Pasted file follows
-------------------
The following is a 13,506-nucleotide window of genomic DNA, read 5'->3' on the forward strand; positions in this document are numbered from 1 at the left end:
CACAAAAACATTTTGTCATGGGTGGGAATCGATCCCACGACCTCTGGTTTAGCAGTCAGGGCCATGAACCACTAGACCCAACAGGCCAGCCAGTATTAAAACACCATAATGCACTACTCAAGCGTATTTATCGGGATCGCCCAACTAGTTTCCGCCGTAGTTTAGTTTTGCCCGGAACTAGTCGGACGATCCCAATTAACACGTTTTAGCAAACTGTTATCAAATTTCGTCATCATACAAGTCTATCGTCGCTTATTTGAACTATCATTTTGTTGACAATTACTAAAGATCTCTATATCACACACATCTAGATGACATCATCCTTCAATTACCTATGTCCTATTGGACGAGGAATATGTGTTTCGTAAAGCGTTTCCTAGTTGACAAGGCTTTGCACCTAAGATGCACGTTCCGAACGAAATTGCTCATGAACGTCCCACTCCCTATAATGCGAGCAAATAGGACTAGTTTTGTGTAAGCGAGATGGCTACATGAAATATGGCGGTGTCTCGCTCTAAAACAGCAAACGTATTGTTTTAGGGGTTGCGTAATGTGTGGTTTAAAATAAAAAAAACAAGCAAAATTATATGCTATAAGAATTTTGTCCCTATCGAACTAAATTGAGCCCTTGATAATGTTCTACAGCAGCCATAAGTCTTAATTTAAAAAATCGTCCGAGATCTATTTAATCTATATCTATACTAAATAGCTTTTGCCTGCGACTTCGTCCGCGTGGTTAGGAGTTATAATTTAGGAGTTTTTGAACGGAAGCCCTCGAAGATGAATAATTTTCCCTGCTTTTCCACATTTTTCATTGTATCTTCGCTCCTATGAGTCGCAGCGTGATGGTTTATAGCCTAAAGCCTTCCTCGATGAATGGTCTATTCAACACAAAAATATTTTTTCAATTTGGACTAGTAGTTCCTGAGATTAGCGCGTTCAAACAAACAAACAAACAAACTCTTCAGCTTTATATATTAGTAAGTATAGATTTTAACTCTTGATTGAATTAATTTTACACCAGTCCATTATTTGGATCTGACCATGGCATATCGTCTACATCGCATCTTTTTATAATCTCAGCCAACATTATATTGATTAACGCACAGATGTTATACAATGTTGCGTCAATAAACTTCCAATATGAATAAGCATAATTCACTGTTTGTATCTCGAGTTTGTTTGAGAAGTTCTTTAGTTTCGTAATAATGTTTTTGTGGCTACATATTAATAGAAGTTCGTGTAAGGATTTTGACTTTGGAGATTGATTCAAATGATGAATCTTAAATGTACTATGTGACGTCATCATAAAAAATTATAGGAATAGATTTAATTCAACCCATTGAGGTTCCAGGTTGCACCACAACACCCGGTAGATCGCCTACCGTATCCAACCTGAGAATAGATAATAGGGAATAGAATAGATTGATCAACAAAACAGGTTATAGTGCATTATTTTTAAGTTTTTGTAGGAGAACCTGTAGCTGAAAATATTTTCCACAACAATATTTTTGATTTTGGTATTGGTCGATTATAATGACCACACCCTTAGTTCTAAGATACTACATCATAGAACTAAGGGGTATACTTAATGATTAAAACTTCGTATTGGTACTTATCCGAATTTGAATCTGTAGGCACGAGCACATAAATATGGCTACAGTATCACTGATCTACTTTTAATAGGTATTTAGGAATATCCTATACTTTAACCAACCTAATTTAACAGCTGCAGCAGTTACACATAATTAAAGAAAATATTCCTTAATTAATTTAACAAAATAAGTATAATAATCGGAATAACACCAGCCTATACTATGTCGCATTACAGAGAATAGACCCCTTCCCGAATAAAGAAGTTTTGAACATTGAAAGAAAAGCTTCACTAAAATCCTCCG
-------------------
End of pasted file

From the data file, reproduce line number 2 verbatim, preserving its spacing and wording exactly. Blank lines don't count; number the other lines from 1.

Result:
CACAAAAACATTTTGTCATGGGTGGGAATCGATCCCACGACCTCTGGTTTAGCAGTCAGGGCCATGAACCACTAGACCCAACAGGCCAGCCAGTATTAAAACACCATAATGCACTACTCAAGCGTATTTATCGGGATCGCCCAACTAGTTTCCGCCGTAGTTTAGTTTTGCCCGGAACTAGTCGGACGATCCCAATTAACACGTTTTAGCAAACTGTTATCAAATTTCGTCATCATACAAGTCTATCGTCGCTTATTTGAACTATCATTTTGTTGACAATTACTAAAGATCTCTATATCACACACATCTAGATGACATCATCCTTCAATTACCTATGTCCTATTGGACGAGGAATATGTGTTTCGTAAAGCGTTTCCTAGTTGACAAGGCTTTGCACCTAAGATGCACGTTCCGAACGAAATTGCTCATGAACGTCCCACTCCCTATAATGCGAGCAAATAGGACTAGTTTTGTGTAAGCGAGATGGCTACATGAAATATGGCGGTGTCTCGCTCTAAAACAGCAAACGTATTGTTTTAGGGGTTGCGTAATGTGTGGTTTAAAATAAAAAAAACAAGCAAAATTATATGCTATAAGAATTTTGTCCCTATCGAACTAAATTGAGCCCTTGATAATGTTCTACAGCAGCCATAAGTCTTAATTTAAAAAATCGTCCGAGATCTATTTAATCTATATCTATACTAAATAGCTTTTGCCTGCGACTTCGTCCGCGTGGTTAGGAGTTATAATTTAGGAGTTTTTGAACGGAAGCCCTCGAAGATGAATAATTTTCCCTGCTTTTCCACATTTTTCATTGTATCTTCGCTCCTATGAGTCGCAGCGTGATGGTTTATAGCCTAAAGCCTTCCTCGATGAATGGTCTATTCAACACAAAAATATTTTTTCAATTTGGACTAGTAGTTCCTGAGATTAGCGCGTTCAAACAAACAAACAAACAAACTCTTCAGCTTTATATATTAGTAAGTATAGATTTTAACTCTTGATTGAATTAATTTTACACCAGTCCATTATTTGGATCTGACCATGGCATATCGTCTACATCGCATCTTTTTATAATCTCAGCCAACATTATATTGATTAACGCACAGATGTTATACAATGTTGCGTCAATAAACTTCCAATATGAATAAGCATAATTCACTGTTTGTATCTCGAGTTTGTTTGAGAAGTTCTTTAGTTTCGTAATAATGTTTTTGTGGCTACATATTAATAGAAGTTCGTGTAAGGATTTTGACTTTGGAGATTGATTCAAATGATGAATCTTAAATGTACTATGTGACGTCATCATAAAAAATTATAGGAATAGATTTAATTCAACCCATTGAGGTTCCAGGTTGCACCACAACACCCGGTAGATCGCCTACCGTATCCAACCTGAGAATAGATAATAGGGAATAGAATAGATTGATCAACAAAACAGGTTATAGTGCATTATTTTTAAGTTTTTGTAGGAGAACCTGTAGCTGAAAATATTTTCCACAACAATATTTTTGATTTTGGTATTGGTCGATTATAATGACCACACCCTTAGTTCTAAGATACTACATCATAGAACTAAGGGGTATACTTAATGATTAAAACTTCGTATTGGTACTTATCCGAATTTGAATCTGTAGGCACGAGCACATAAATATGGCTACAGTATCACTGATCTACTTTTAATAGGTATTTAGGAATATCCTATACTTTAACCAACCTAATTTAACAGCTGCAGCAGTTACACATAATTAAAGAAAATATTCCTTAATTAATTTAACAAAATAAGTATAATAATCGGAATAACACCAGCCTATACTATGTCGCATTACAGAGAATAGACCCCTTCCCGAATAAAGAAGTTTTGAACATTGAAAGAAAAGCTTCACTAAAATCCTCCG